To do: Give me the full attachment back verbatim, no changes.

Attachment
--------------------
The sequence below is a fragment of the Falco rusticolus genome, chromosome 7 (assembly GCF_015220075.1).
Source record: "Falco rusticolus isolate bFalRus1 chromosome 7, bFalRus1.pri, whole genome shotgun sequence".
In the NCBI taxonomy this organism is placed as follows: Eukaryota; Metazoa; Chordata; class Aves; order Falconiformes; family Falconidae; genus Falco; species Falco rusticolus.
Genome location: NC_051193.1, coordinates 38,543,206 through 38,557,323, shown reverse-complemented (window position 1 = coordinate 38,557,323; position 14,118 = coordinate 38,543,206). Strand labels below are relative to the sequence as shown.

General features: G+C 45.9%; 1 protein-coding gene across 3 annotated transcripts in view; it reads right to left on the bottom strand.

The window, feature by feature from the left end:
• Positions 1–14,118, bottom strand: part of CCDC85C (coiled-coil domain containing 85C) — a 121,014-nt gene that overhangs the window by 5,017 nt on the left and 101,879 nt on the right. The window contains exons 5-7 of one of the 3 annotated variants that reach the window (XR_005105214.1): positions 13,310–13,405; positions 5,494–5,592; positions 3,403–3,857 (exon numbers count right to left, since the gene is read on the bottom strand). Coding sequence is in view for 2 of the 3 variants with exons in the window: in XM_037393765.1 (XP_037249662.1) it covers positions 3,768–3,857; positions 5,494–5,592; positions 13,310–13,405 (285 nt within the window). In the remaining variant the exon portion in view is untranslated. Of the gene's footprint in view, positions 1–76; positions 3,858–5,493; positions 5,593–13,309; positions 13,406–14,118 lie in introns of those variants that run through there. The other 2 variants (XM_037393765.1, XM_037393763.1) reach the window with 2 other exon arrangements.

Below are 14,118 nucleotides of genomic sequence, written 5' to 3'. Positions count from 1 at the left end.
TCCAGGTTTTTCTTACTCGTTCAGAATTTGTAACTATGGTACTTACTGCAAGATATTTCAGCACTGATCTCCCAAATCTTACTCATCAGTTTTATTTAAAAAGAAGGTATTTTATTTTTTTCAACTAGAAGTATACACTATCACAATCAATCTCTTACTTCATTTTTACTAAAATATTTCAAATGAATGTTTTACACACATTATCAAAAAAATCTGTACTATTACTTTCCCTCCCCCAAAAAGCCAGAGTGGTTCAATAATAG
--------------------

The sequence below is a fragment of the Falco rusticolus genome, chromosome 7 (assembly GCF_015220075.1).
Source record: "Falco rusticolus isolate bFalRus1 chromosome 7, bFalRus1.pri, whole genome shotgun sequence".
In the NCBI taxonomy this organism is placed as follows: Eukaryota; Metazoa; Chordata; class Aves; order Falconiformes; family Falconidae; genus Falco; species Falco rusticolus.
Genome location: NC_051193.1, coordinates 38,543,206 through 38,557,323, shown reverse-complemented (window position 1 = coordinate 38,557,323; position 14,118 = coordinate 38,543,206). Strand labels below are relative to the sequence as shown.

General features: G+C 45.9%; 1 protein-coding gene across 3 annotated transcripts in view; it reads right to left on the bottom strand.

The window, feature by feature from the left end:
• Positions 1–14,118, bottom strand: part of CCDC85C (coiled-coil domain containing 85C) — a 121,014-nt gene that overhangs the window by 5,017 nt on the left and 101,879 nt on the right. The window contains exons 5-7 of one of the 3 annotated variants that reach the window (XR_005105214.1): positions 13,310–13,405; positions 5,494–5,592; positions 3,403–3,857 (exon numbers count right to left, since the gene is read on the bottom strand). Coding sequence is in view for 2 of the 3 variants with exons in the window: in XM_037393765.1 (XP_037249662.1) it covers positions 3,768–3,857; positions 5,494–5,592; positions 13,310–13,405 (285 nt within the window). In the remaining variant the exon portion in view is untranslated. Of the gene's footprint in view, positions 1–76; positions 3,858–5,493; positions 5,593–13,309; positions 13,406–14,118 lie in introns of those variants that run through there. The other 2 variants (XM_037393765.1, XM_037393763.1) reach the window with 2 other exon arrangements.

Below are 14,118 nucleotides of genomic sequence, written 5' to 3'. Positions count from 1 at the left end.
TCCAGGTTTTTCTTACTCGTTCAGAATTTGTAACTATGGTACTTACTGCAAGATATTTCAGCACTGATCTCCCAAATCTTACTCATCAGTTTTATTTAAAAAGAAGGTATTTTATTTTTTTCAACTAGAAGTATACACTATCACAATCAATCTCTTACTTCATTTTTACTAAAATATTTCAAATGAATGTTTTACACACATTATCAAAAAAATCTGTACTATTACTTTCCCTCCCCCAAAAAGCCAGAGTGGTTCAATAATAG